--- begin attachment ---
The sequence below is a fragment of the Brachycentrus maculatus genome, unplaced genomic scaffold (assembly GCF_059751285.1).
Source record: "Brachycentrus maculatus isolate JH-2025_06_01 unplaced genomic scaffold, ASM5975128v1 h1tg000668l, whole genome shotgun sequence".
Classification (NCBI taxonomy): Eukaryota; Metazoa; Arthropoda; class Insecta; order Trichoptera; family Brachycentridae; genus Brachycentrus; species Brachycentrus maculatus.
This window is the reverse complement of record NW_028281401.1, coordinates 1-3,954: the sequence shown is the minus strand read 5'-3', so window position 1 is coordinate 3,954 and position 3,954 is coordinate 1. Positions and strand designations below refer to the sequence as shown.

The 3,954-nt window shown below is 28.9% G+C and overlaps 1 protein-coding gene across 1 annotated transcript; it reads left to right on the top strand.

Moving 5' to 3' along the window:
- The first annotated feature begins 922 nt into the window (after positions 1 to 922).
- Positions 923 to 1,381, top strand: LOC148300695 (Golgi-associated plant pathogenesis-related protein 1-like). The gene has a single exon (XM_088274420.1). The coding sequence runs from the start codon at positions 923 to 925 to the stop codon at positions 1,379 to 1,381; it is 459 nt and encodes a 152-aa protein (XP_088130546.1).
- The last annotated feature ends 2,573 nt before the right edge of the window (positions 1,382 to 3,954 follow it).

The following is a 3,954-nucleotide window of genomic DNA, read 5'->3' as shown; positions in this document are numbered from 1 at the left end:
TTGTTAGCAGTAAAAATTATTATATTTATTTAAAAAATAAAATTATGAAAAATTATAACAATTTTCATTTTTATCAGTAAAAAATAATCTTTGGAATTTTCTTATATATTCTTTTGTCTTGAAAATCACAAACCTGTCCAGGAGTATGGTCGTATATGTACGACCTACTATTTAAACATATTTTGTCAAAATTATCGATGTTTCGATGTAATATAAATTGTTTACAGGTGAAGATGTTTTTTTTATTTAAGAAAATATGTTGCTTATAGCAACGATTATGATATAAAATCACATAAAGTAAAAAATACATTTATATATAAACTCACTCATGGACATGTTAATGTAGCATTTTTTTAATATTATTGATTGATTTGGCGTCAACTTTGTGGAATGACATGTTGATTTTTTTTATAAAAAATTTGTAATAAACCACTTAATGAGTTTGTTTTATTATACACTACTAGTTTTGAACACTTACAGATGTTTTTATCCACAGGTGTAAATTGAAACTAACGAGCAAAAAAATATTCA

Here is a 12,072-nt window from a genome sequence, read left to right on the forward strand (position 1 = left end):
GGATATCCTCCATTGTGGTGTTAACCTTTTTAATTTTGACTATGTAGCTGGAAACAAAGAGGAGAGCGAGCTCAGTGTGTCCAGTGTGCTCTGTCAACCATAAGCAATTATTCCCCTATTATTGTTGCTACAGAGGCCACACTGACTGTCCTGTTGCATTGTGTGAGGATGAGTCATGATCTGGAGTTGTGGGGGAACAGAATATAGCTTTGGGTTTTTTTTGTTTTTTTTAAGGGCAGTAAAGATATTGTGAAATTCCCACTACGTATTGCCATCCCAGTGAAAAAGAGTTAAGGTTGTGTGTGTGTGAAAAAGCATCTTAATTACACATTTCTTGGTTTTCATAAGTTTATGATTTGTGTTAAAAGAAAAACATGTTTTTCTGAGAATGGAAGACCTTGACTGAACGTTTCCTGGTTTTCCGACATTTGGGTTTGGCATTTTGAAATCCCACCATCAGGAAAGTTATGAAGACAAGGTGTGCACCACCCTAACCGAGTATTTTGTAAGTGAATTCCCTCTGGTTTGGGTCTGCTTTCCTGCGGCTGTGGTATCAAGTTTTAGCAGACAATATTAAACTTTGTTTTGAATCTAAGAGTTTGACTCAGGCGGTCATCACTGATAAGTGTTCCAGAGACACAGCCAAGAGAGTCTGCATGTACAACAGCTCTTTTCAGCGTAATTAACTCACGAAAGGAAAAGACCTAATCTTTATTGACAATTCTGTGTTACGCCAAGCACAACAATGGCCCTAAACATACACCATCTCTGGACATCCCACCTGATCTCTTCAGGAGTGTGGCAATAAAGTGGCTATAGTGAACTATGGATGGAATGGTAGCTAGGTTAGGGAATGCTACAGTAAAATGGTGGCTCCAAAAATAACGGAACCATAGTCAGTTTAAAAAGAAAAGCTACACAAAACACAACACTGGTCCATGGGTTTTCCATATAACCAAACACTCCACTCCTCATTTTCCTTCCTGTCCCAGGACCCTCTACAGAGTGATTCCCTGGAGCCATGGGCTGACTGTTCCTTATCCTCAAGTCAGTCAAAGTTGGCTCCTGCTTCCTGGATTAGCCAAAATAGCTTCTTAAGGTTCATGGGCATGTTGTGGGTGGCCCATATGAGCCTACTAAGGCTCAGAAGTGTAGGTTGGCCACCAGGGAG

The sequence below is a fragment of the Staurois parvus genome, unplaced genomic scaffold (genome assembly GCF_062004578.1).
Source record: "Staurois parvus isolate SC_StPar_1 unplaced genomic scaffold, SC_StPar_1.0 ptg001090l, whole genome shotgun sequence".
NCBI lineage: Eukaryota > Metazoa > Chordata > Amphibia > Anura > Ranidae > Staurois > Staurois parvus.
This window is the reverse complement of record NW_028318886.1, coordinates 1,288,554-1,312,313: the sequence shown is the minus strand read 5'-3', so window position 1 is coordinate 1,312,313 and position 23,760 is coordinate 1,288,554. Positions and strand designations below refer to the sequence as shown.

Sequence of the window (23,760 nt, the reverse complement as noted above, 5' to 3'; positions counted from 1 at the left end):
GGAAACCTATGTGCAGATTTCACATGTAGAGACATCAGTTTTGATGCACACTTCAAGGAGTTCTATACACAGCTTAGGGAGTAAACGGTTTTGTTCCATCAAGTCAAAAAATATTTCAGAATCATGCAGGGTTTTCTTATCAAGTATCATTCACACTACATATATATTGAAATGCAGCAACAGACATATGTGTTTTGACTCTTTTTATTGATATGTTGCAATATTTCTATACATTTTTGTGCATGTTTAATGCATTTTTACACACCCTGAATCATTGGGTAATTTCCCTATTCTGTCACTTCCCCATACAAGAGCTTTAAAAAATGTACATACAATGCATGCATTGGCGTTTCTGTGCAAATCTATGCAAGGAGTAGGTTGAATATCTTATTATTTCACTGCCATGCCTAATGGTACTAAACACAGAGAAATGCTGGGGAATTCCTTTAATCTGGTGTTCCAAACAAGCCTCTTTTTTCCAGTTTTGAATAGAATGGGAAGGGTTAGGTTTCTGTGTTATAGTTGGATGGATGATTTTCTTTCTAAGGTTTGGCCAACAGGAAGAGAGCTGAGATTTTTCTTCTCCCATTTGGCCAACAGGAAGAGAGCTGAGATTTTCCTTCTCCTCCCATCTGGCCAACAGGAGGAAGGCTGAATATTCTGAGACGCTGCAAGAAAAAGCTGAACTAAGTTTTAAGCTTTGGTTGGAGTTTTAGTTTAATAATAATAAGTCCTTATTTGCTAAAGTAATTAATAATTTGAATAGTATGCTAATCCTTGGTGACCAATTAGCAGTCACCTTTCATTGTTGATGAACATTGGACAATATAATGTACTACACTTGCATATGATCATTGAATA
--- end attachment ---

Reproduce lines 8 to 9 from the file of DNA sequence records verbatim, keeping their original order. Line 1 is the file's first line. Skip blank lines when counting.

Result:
- Positions 923 to 1,381, top strand: LOC148300695 (Golgi-associated plant pathogenesis-related protein 1-like). The gene has a single exon (XM_088274420.1). The coding sequence runs from the start codon at positions 923 to 925 to the stop codon at positions 1,379 to 1,381; it is 459 nt and encodes a 152-aa protein (XP_088130546.1).
- The last annotated feature ends 2,573 nt before the right edge of the window (positions 1,382 to 3,954 follow it).